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Fact Sheets


The ASH Fact Sheet series consists of detailed referenced information and statistics on a variety of topics. The ‘At a Glance’ series provides brief overviews of key tobacco issues.

At a Glance


Implementation of the smokefree law

Provides an overview of the smokefree legislation including details of enforcement, exemptions and penalties.

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Smoking and Disease

Smoking causes around 80% of deaths from lung cancer, around 80% of deaths from bronchitis and emphysema, and about 14% of deaths from heart disease. More than a quarter of all cancer deaths can be attributed to smoking.

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Smoking Statistics

Around 10 million adults in Great Britain smoke cigarettes: 20% of men and 17% of women. Two-thirds of smokers start before the age of 18.

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Tobacco Regulation

Key facts covering consumer protection, child protection, smoking in public places, tax and tobacco advertising.

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Tobacco Economics

Smoking costs the National Health Service (NHS) approximately £2 billion a year for treating diseases caused by smoking. About 77% of the price of a packet of cigarettes consists of taxation.

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Health


Smoking and Meningococcal Disease

Exposure to tobacco smoke via both active and passive smoking has been shown to increase the risk of developing meningococcal disease.

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Smoking and Mental Health

There is a strong association between smoking and mental health conditions.  However, people with mental health conditions are generally able to quit smoking if they are given evidenced-based support.

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Nicotine and Addiction

A comprehensive look at why and how nicotine is so addictive. This fact sheet examines the mental and physical aspects of nicotine addiction.

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Smoking and Dementia

People who smoke have a 50 per cent greater chance of developing dementia than those who have never smoked.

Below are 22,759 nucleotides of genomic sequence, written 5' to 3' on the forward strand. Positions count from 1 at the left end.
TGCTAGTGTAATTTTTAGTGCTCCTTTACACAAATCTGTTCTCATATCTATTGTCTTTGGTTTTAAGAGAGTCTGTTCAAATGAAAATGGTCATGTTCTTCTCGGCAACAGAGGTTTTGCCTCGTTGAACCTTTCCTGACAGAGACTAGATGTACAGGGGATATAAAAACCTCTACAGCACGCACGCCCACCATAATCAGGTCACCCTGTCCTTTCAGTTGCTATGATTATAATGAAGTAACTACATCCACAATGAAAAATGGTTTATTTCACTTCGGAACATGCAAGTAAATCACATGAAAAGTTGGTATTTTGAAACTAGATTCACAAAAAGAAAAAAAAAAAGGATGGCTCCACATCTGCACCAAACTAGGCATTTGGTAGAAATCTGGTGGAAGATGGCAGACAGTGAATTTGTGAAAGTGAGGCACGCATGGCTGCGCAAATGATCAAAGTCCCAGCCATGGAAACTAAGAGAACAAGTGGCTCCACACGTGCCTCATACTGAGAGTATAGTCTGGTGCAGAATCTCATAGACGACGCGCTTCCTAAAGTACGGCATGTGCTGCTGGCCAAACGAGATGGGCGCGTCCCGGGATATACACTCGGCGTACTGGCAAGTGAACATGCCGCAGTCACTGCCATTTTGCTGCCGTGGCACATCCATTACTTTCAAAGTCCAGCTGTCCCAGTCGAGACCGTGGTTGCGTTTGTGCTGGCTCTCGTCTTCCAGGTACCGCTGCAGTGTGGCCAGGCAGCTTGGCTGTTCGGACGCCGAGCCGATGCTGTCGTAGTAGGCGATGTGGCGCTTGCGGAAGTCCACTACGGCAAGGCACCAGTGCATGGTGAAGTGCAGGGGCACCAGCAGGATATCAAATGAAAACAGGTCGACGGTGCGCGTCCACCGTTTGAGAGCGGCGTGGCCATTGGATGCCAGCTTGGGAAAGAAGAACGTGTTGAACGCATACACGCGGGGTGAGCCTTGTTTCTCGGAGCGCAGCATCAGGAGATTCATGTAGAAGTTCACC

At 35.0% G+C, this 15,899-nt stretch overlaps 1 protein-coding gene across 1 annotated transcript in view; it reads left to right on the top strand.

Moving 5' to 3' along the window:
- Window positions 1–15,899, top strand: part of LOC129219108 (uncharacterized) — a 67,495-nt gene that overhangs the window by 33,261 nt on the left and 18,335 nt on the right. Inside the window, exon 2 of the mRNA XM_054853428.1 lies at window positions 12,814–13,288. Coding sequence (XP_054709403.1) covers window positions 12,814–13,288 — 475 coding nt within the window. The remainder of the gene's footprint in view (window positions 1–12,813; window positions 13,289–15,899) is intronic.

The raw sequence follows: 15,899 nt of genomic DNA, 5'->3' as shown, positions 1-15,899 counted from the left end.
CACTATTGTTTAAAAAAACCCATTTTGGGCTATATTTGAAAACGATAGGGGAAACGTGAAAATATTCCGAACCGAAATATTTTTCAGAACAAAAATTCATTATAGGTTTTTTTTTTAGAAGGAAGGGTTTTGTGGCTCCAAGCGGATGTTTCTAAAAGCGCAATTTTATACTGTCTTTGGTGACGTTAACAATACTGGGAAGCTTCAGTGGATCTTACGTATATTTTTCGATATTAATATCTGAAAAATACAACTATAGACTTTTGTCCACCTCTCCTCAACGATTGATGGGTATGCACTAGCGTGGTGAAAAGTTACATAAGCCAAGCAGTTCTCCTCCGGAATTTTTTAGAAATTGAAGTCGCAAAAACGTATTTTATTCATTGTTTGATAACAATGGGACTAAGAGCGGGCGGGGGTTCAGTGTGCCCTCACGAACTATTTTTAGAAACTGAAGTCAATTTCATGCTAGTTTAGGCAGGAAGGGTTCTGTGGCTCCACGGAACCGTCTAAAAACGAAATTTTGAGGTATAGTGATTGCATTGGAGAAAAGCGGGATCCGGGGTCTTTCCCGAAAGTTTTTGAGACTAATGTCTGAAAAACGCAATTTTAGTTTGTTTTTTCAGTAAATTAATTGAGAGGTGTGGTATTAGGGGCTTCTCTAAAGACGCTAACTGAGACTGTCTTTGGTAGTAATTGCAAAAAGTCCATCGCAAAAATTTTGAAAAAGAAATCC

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Smoking and Diabetes

There is a growing body of evidence to suggest that smoking is an independent risk factor for diabetes and that among people with diabetes, smoking aggravates the risk of serious disease and premature death.

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Smoking and Respiratory Disease

Smoking is the most important factor in the development of respiratory diseases. In England one-third of deaths from respiratory disorders are attributable to cigarette consumption.

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Stopping smoking: the benefits and aids to quitting

The health benefits of stopping smoking start within hours of putting out the last cigarette.  Using a combination of medication and behavioural support can substantially increase the chances of successfully quitting.

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Stopping smoking: ASH’s top tips

ASH’s top tips to help you stop smoking.

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How Smoking Affects the Way You Look

Tobacco smoking seriously affects internal organs, particularly the heart and lungs, but it also affects a person’s appearance by altering the skin, body weight and shape.

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Smoking and Eye Disease

Smoking can worsen several eye disorders, particularly cataracts and age related macular degeneration (AMD), and may lead to blindness.

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Secondhand Smoke

Breathing other people’s smoke is called passive, involuntary or secondhand smoking. Health impacts range from eye irritation, headache, cough and sore throat, to heart disease and lung cancer.

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Smoking, the Heart and Circulation

Cardiovascular disease refers to disorders of the heart and circulatory system. Smoking causes around 25,000 deaths from heart and circulatory disease in the UK each year.

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Smoking and Reproduction

Cigarette smoking can affect fertility in both women and men, sexual function in men, pregnant women’s health, the health of an unborn child, and the health of young children.

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Smoking and Cancer